Local bias in venture capital investments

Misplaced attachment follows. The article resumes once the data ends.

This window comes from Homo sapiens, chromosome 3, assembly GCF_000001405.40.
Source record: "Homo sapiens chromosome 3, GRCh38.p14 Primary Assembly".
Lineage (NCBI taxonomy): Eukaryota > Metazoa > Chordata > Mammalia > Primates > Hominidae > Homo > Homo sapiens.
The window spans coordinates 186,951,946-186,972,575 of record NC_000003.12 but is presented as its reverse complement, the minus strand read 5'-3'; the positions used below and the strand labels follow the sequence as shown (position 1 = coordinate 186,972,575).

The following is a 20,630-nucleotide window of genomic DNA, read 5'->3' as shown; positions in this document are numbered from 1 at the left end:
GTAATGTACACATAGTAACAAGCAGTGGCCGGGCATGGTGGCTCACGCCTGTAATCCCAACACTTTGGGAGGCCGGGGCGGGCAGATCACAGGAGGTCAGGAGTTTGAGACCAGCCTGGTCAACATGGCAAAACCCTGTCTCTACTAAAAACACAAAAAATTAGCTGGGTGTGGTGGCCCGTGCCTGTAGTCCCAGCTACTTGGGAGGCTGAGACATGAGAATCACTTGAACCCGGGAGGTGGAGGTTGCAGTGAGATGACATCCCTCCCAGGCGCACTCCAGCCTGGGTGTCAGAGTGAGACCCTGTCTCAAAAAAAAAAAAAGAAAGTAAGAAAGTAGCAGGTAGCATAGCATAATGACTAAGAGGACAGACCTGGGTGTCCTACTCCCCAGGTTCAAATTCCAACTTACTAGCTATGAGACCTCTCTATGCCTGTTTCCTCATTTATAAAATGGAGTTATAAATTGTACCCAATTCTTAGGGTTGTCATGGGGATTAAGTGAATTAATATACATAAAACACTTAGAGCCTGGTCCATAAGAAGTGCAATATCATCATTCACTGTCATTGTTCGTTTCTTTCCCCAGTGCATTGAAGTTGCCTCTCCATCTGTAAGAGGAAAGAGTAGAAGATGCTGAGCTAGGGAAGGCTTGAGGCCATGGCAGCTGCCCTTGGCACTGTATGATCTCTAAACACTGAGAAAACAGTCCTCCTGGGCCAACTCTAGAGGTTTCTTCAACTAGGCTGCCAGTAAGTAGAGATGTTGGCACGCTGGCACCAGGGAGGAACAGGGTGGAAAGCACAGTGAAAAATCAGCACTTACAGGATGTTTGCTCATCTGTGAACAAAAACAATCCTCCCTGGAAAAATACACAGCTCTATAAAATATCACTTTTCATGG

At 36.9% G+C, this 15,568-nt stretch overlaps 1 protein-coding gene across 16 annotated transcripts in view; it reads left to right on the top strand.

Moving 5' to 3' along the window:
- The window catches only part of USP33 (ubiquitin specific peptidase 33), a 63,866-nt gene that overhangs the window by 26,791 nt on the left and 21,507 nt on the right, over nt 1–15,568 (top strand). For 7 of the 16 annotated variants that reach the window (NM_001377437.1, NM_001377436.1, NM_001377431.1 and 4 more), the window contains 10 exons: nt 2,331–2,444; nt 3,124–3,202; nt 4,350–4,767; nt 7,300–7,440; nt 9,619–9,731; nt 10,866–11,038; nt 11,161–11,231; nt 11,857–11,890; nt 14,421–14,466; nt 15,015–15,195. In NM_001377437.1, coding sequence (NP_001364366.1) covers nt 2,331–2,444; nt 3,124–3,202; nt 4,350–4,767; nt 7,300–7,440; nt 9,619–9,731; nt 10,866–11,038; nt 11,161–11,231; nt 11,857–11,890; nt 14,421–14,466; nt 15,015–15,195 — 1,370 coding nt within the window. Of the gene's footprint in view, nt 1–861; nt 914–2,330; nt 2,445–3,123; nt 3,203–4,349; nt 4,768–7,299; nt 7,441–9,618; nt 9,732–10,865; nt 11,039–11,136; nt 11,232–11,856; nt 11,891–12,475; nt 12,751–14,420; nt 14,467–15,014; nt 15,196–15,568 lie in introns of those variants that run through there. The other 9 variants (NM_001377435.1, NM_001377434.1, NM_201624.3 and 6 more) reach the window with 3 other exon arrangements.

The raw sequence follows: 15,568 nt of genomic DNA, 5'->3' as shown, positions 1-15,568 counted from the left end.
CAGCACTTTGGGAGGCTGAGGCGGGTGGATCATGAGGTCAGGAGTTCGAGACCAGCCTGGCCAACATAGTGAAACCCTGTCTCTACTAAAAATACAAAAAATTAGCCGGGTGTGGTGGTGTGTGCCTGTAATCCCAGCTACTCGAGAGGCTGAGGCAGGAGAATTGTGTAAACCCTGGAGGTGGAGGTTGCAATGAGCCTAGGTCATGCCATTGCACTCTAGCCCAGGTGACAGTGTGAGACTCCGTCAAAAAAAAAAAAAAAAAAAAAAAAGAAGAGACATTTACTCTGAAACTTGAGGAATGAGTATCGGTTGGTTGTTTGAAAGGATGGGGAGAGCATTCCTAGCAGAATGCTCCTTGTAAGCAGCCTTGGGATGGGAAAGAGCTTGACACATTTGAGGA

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<ul><li><p>and when it is investing alone. Finally, we show that distance matters for the eventualperformance of VC investments.</p><p> 2009 Elsevier B.V. All rights reserved.</p><p>not abData bits move at light speed. The globe has been attened, and national boundaries obliterated. Yetphysical distance is very</p><p>Journal of Empirical Finance 17 (2010) 362380</p><p>Contents lists available at ScienceDirect</p><p>Journal of Empirical Finance</p><p>j ourna l homepage: www.e lsev ie r.com/ locate / jempf inmuch on the minds of the investors who provide venture capital.1 Some VCs even make their investment decisions based on the20-minute rule, which is that if a start-up company seeking venture capital is not within a 20-minute drive of the VCs' ofces, itwill not be funded.2 Generally speaking, both theoreticalwork (e.g., KanniainenandKeuschnigg, 2003, 2004; Schwienbacher, 2007)and empirical evidence (e.g., Sapienza, 1992; Sapienza et al., 1996, 2005; Lerner, 1995; Maginart et al., 2000, 2001, 2002, 2006;Davila et al., 2003; Engel and Keilbach, 2006; Jskelinen et al., 2006; Bruton et al., 2006;Mkel andMaula, 2007;Meuleman andWright, 2006; Tian, 2007) are consistent with these observations in the recent popular press. However, prior evidence on local biasin venture capitalmarkets has not fully investigated how local bias depends on VCs' characteristics. Further, whether and how localIn practice, venture capital (VC) isbias differs for VCmarkets versus other formempirical evidence on the performance impissue in VC fund management (Knill, 2009)</p><p> Corresponding author. Tel.: +1 518 442 4962; faxE-mail address: ndai@uamail.albany.edu (N. Dai).</p><p>1 Stross, Randall, It's not the people you know. It's2 ibid.</p><p>0927-5398/$ see front matter 2009 Elsevier B.V.doi:10.1016/j.jempn.2009.11.001out the people you know but rather where you are: FIBER networks cross the world.Venture capital</p><p>1. IntroductionAvailable online 10 November 2009</p><p>JEL classication:G24G31G32G28G33G34G35G38</p><p>Keywords:Home biasVCs' local bias. We also nd that the VC exhibits stronger local bias when it acts as the lead VCLocal bias in venture capital investments</p><p>Douglas Cumming a, Na Dai b,a Schulich School of Business, York University, 4700 Keele Street, Toronto, Ontario, Canada M3J 1P3b Center for Institutional Investment Management, School of Business, SUNY at Albany, 1400 Washington Avenue, Albany, NY 12222, United States</p><p>a r t i c l e i n f o a b s t r a c t</p><p>Article history:Received 6 January 2009Received in revised form 12 October 2009Accepted 6 November 2009</p><p>This paper examines local bias in the context of venture capital (VC) investments. Based on asample of U.S. VC investments between 1980 and June 2009, we nd more reputable VCs(older, larger, more experienced, and with stronger IPO track record) and VCs with broadernetworks exhibit less local bias. Staging and specialization in technology industries increases of nancial intermediation has not been fully considered. As well, there is no or littlelications of local bias, which should be important for the diversication/specialization. This paper aims to ll this gap.</p><p>: +1 518 442 3045.</p><p>where you are. The New York Times, 10/22/2006.</p><p>All rights reserved.</p></li><li><p>The strong bias in favor of domestic securities is a well-documented characteristic of investment in public equities. French andPoterba (1991) document that U.S. equity traders allocate nearly 94% of their funds to domestic securities, even though the U.S.</p><p>363D. Cumming, N. Dai / Journal of Empirical Finance 17 (2010) 362380equity market comprises less than 48% of the global equity market. This home-country bias exists in other countries as well. Wenote that home-country bias is different than the type of bias we study in this paper, as country bias may reect patriotism andregulatory issues, unlike the case of U.S.-state-level analyses considered in our paper. The local bias we examine here is close to thedenition in Coval and Moskowitz (1999, 2001). They nd that among all domestic stocks, U.S. mutual fund managers prefer toown stocks of companies located nearby.</p><p>The extension of the analysis of local bias to VC and entrepreneurial markets is nontrivial and interesting for at least threereasons. First, there is a two-sided matching in VC nance whereby the VCs must select the entrepreneurs and likewise theentrepreneurs must also select the VCs (Wright and Lockett, 2003; Hsu, 2004; Engel and Keilbach, 2006; Dushnitsky and Lenox,2006; Franke et al., 2006; Mkel and Maula, 2007). By contrast, mutual fund investments in publicly listed securities do notinvolve a two-sided matching.</p><p>Second, information asymmetry between new ventures and VCs is expected to be worse than investments in public rms(Gompers and Lerner, 1999). There are no SEC required documentations, no popular nancial websites, and no recommendationsby nancial analysts to rely on for investment in private rms. Generally, VCs know about the available investment opportunitiesfrom businesses plans submitted by entrepreneurs, venture capital and entrepreneur conferences, and personal andorganizational networks. Geographic distance between VCs and new ventures reduces the effectiveness of these channels, andthus affects the ability of VCs to access to high quality investment opportunities.</p><p>Third, VCs often require frequent in-person contact with entrepreneurs both before and after making the funding decision.Starting from submitting the business plan to successfully getting the funding from the venture capital fund, on average, theentrepreneur needs to have three to eight face-to-face meetings with the venture capital fund. Furthermore, physical distancerestricts the ability of VCs to closely monitor entrepreneurs, for example, attending the board meeting, which is critical forreduction of the moral hazard problem (Lerner, 1995).</p><p>In view of these differences in entrepreneurship and markets for entrepreneurial nance, we theorize a number of hypothesesin this paper pertaining local bias in venture capital investments. We expect local bias to depend on characteristics of the VC interms of reputation, staging activities, and syndication networks. We also expect local bias to be related to clusters of bothentrepreneurial rms and VCs in a geographic region. Our predictions are outlined in Section 2 of this paper.</p><p>We use a sample of new ventures and VCs in the U.S. from 1980 to June 2009 provided by VenturExpert. We estimate thegeographic distance between the VCs and each of its portfolio companies and compare the equally weighted-average distance ofeach VC's actual portfolio with that of a hypothetical industry and stage specic benchmark portfolio that a VC could have investedin a specic year.3 The percentage difference is used as a proxy for the local bias in VC investments.</p><p>We nd that VCs consistently exhibit signicant local bias over the sample period. Various factors seem to contribute to thelocal bias in VC investments, including VC reputation, VC network, staging, industry specialization, syndication activities, andbeing the lead VC. Specically, we nd that more reputable VCs, in general, exhibit less local bias. We also show that VCs withbroader networks and more geographically diversied networks exhibit less local bias. On the other hand, staging andspecialization in technology industries increase the VCs' local bias. For VCs with similar reputation, network, staging activities, andindustry specialization, we further show that being a lead VC and investing alone signicantly increase the VC's local bias. Overall,these empirical ndings suggest that distance is an important factor that impacts the VCs' investment decision as it increasesinformation asymmetry and the cost of monitoring.</p><p>Furthermore, we nd that some characteristics of the states where the VCs are located also impact the VCs' local bias. Forinstance, we nd that the cluster of new ventures in the local area increases the VCs' preference to invest in local new ventures,while the competition among VCs in the local area decreases their local bias.</p><p>We further link the geographic distance to the performance of the VC's investments. We nd that local ventures are more likelyto have successful ultimate exits (IPOs or M&amp;As) controlling for venture quality and VC reputation.</p><p>The remainder of the study is organized as follows. Section 2 describes relevant theory and develops empirically testablepredictions. Section 3 describes the sample and data employed in this study. Section 4 develops measures of local bias in VCinvestments and examines whether there is local bias in VC investments. Section 5 analyzes the factors that contribute to localbias. Section 6 links the geographic distance to VC investment performance. Section 7 summarizes the main ndings of this study.</p><p>2. Hypotheses</p><p>Scholars have offered two different rationales for the investors' preference for geographic proximity. First, Coval andMoskowitz (1999) suggest that investors have better access to information about companies located near them. Local investorscan talk to employees, managers, and suppliers of the rm; theymay obtain important information from the local media; and theymay have close personal ties with local executiveall of which may provide them with an information advantage in local stocks.(p. 2046) Coval and Moskowitz (2001) link local bias to mutual fund performance and nd that fund managers earn substantialabnormal returns in their geographically proximate investments. The average fund manager generates an additional return of1.84% per year from her local investments above passive portfolios and earns 1.18% per year more than her distant holdings after</p><p>3 As a robustness check, we also use a hypothetical market portfolio which consists of all new ventures that a VC investor could have invested as a benchmarkto estimate local bias. The detailed description on the methodology is available in Section 4.2.</p></li><li><p>adjusting for risk. Coval andMoskowitz (2001) attribute this ability to select local stocks to fundmanagers' information advantagefor local rms, which may be the result of improved monitoring capabilities or access to private information. Parwada (2008)provides further supporting evidence to the information asymmetry rationale. He examines the local bias among entrepreneurialmoney managers and nds that new money managers are less capable of overcoming information asymmetry problem and thus</p><p>364 D. Cumming, N. Dai / Journal of Empirical Finance 17 (2010) 362380show a stronger local bias in their equity holdings. Second, Huberman (2002) and Franke et al. (2006) explain the local bias fromthe perspective of human psychology, i.e., preference to invest in the familiar.4 They argue that people simply feel morecomfortable investing their money in a business that is visible to them.</p><p>While VCsmay similarly feel comfortablewith investing in proximate rms asmutual fundmanagers, the information asymmetryproblem in VC investments is much more severe than for investments in public rms. First of all, the information about investmentopportunities is not public. VCs' personal network or professional network is one of the key information sources about investmentopportunities. Research in sociology establishes that the likelihood of forming a social relationship declines as a function of distance insocial space and physical space.5 A plausible notionwould be that VCs aremore informed about investment opportunities in the localarea. Furthermore, VCs need to closely monitor the management in order to alleviate the moral hazard problem after the fundingdecision. Lerner (1995) nds that the VCs' board representation is a decreasing function of the physical distance between the VCs andthe entrepreneurial rms. Therefore, we expect that VCs exhibit stronger local bias than mutual fund managers.</p><p>Information asymmetry due to geographic distance could be potentially alleviated by the reputation of the VCs (Hsu, 2004;Atanasov et al., 2006). For example, more reputable VCs may be more capable of overcoming information asymmetry problemgiven that they have more experience and broader network. Therefore, consistent with the information asymmetry rationale, weexpect that VCs with better reputation exhibit less local bias. Nevertheless, unlike public companies, which can have a largenumber of investors and almost have no control onwho become their investors, private ventures havemore power in the selectionprocess. According to Hsu (2004), entrepreneurs select offers among competing VCs not only based on the nancial terms, butmore often considering the VCs' reputation. This two-sided matching process suggests that the VCs' reputation would bepotentially an entry barrier to young VCs, particularly when proximitywarrants better performance (Engel and Keilbach, 2006; fora similar insight in the underwriting literature, see Fernando et al., 2005). Therefore, we have two opposite predictions for theeffect of VC's reputation on the local bias based on the two aforementioned theories, as stated in Hypothesis 1a and 1b.</p><p>Hypothesis 1a. Reputation reduces VCs' local bias (based on information asymmetry argument).</p><p>Hypothesis 1b. Reputation increases VCs' local bias (based on two-sided matching argument).</p><p>VCs often syndicate with each other when they invest in a new venture. Prior work has shown that syndication facilitatesportfolio diversication in terms of portfolio size (Kanniainen and Keuschnigg, 2003, 2004; Keuschnigg, 2004; Cumming, 2006;Jskelinen et al., 2006). It is also well-documented that syndicates among VCs alleviate the information asymmetry (Bergemannand Hege, 1998; Lockett andWright, 1999, 2001; Manigart et al., 2006;Wright and Lockett, 2003). Syndication networks facilitateinformation ow and monitoring, as well as the ability to form effective boards of directors and provide value-added advice toentrepreneurial rms through strategic, marketing, administrative and nancial leadership for a rm. Therefore, we expect thatsyndication networks are most likely related to distance in the following way indicated in Hypothesis 2.</p><p>Hypothesis 2. Syndication networks reduce VCs' local bias.</p><p>VCs stage their investments to mitigate information asymmetries and agency costs (Gompers, 1995). Staging is costly insofar asthere are contracting andnegotiation costswith eachnancing round.Wemay expect thatVCswill anticipate thenumber ofnancingrounds at the time of rst investment (Cumming and Johan, 2008), and as such, the number of nancing rounds is expected to becorrelated with the distance between the VC and the entrepreneurial rm.Where VCs anticipate a greater need for monitoring (andhence expect a need for more frequent staging), all else being equal theywill pick entrepreneurial rms that aremore geographicallyproximate to facilitate such monitoring. To this end, we would anticipate staging to be positively associated with local bias.6</p><p>Hypothesis 3. Staging is positively associated with VCs' local bias.</p><p>Market structures and competition are likely to impact the extent of local bia...</p></li></ul>